It is also generally found that the transparency of film A method according to Claim 2 wherein Said monoor of thicker shaped articles produced from compositions carboxylic acid is a cyclohexyl substituted aliphatic acid. according to this invention is substantially improved, com- 8. A method according to claim 2 wherein said monopared to that of articles produced in identical manner carboxylic acid is phenyl acetic acid. from the same polymer without one of said arylalkanoic 9. A method according to claim 2 wherein said monoacid type compounds, carboxylic acid is beta,beta-diphenylpropionic acid.

10. A method according to claim 2 wherein said monocarboxylic acid is cinnarnic acid.

11. A method according to claim 2 wherein said monocarboxylic acid is p-methylcinnamic acid.

12. A method according to claim 2 wherein said monocarboxylic acid is beta,beta-(p-tert.butylphenyl)acrylic acid.

13. A method according to claim 2 wherein said monocarboxylic acid is beta,beta-(p-tert.butylphenyl)hydroxypropionic acid.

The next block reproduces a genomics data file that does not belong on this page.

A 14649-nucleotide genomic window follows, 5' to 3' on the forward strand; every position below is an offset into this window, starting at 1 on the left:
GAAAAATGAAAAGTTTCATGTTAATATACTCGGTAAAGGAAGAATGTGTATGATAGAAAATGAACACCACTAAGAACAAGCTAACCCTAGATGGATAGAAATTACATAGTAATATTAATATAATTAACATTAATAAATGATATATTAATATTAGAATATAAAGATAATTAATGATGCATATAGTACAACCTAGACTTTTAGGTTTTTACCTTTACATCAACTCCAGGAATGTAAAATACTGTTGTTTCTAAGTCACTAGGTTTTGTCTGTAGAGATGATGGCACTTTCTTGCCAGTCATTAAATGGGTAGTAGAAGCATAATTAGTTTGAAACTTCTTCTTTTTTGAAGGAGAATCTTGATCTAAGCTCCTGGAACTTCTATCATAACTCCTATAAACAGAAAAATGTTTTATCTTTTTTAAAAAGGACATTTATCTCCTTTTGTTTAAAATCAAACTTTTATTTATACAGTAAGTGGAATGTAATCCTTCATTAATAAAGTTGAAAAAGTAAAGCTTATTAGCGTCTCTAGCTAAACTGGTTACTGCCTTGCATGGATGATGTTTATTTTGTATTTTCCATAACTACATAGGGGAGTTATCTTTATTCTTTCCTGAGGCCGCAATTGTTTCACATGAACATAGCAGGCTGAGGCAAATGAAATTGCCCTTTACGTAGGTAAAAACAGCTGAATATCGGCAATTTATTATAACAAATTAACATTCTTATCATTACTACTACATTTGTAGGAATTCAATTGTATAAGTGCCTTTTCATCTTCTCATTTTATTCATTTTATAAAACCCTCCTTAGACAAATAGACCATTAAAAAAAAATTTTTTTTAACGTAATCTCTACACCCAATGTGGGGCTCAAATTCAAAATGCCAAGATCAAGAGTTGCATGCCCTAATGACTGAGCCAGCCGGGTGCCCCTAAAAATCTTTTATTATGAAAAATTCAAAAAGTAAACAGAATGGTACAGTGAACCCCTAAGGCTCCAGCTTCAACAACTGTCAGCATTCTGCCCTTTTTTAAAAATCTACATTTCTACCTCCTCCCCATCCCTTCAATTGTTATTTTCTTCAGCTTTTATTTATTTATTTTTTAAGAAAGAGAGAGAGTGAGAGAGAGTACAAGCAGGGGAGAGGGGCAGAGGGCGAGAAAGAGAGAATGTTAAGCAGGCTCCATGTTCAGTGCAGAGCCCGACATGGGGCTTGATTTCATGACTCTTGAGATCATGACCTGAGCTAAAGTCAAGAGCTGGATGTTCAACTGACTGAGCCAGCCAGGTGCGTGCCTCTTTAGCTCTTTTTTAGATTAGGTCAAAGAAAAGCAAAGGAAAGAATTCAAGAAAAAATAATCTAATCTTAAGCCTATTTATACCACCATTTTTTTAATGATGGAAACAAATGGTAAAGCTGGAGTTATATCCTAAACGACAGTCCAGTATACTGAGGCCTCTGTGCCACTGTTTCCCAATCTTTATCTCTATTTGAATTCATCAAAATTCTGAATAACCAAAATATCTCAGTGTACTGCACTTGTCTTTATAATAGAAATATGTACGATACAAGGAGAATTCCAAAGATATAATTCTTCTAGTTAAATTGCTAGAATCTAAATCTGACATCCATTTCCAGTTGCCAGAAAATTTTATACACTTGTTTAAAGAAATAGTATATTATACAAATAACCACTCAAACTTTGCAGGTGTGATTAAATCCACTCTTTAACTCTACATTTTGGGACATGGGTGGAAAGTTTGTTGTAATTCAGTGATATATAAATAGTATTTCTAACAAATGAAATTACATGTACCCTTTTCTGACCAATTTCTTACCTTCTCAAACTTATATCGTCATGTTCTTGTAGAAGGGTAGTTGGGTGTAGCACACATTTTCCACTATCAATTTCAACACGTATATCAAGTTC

14. A method according to claim 2 wherein said monocarboxylic acid is cyclohexylacetic acid.

15. As a manufacture, polypropylene produced by the method of claim 1.

16. As a manufacture, polypropylene produced by the method of claim 5.

17. As a manufacture, polypropylene produced by the method of claim 6.

18. As a manufacture, polypropylene produced by the method of claim 7.

19. As a manufacture, polypropylene produced by the method of claim 8.

20. As a manufacture, polypropylene produced by the method of claim 10.

Gaylord and Mark: Linear and Stereoregular Addition Polymers, N.Y., Interscience, 1959, p. 55.

Renfrew and Morgan: Polythene, N..Y., Interscience, Aug. 15, 1960, p. 119.

JOSEPH L. SCHOFER, Primary Examiner.

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Clasificaciones
Clasificación de EE.UU.524/285, 524/287, 524/299, 524/300, 524/291
Clasificación internacionalC11D10/04, C11D1/755, C08K5/092, C08K5/09
Clasificación cooperativaC08K5/09, C11D1/755, C08K5/092, C11D10/045
Clasificación europeaC08K5/09, C08K5/092, C11D10/04D